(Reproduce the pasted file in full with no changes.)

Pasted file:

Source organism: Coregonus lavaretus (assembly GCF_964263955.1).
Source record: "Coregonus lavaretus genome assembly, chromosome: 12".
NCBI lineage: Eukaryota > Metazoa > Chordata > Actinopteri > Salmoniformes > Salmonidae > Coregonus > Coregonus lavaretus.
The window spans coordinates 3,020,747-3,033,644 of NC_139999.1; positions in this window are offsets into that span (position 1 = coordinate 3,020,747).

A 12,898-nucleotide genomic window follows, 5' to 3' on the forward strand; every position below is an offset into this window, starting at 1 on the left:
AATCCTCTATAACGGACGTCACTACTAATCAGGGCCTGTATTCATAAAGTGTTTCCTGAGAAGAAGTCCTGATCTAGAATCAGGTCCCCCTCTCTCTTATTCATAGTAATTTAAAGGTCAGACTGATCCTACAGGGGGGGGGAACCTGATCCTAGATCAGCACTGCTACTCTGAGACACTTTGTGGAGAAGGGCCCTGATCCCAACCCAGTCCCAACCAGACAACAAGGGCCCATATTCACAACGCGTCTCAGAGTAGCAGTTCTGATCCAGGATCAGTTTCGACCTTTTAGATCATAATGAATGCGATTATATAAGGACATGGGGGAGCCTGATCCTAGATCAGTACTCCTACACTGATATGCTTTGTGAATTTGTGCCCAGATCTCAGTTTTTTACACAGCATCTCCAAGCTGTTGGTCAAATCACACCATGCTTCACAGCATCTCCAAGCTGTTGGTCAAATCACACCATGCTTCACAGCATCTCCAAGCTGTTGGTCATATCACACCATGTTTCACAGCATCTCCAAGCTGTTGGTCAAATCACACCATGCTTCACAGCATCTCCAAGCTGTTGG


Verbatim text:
Source organism: Coregonus lavaretus (assembly GCF_964263955.1).
Source record: "Coregonus lavaretus genome assembly, chromosome: 12".
NCBI lineage: Eukaryota > Metazoa > Chordata > Actinopteri > Salmoniformes > Salmonidae > Coregonus > Coregonus lavaretus.
The window spans coordinates 3,020,747-3,033,644 of NC_139999.1; positions in this window are offsets into that span (position 1 = coordinate 3,020,747).

A 12,898-nucleotide genomic window follows, 5' to 3' on the forward strand; every position below is an offset into this window, starting at 1 on the left:
AATCCTCTATAACGGACGTCACTACTAATCAGGGCCTGTATTCATAAAGTGTTTCCTGAGAAGAAGTCCTGATCTAGAATCAGGTCCCCCTCTCTCTTATTCATAGTAATTTAAAGGTCAGACTGATCCTACAGGGGGGGGGAACCTGATCCTAGATCAGCACTGCTACTCTGAGACACTTTGTGGAGAAGGGCCCTGATCCCAACCCAGTCCCAACCAGACAACAAGGGCCCATATTCACAACGCGTCTCAGAGTAGCAGTTCTGATCCAGGATCAGTTTCGACCTTTTAGATCATAATGAATGCGATTATATAAGGACATGGGGGAGCCTGATCCTAGATCAGTACTCCTACACTGATATGCTTTGTGAATTTGTGCCCAGATCTCAGTTTTTTACACAGCATCTCCAAGCTGTTGGTCAAATCACACCATGCTTCACAGCATCTCCAAGCTGTTGGTCAAATCACACCATGCTTCACAGCATCTCCAAGCTGTTGGTCATATCACACCATGTTTCACAGCATCTCCAAGCTGTTGGTCAAATCACACCATGCTTCACAGCATCTCCAAGCTGTTGG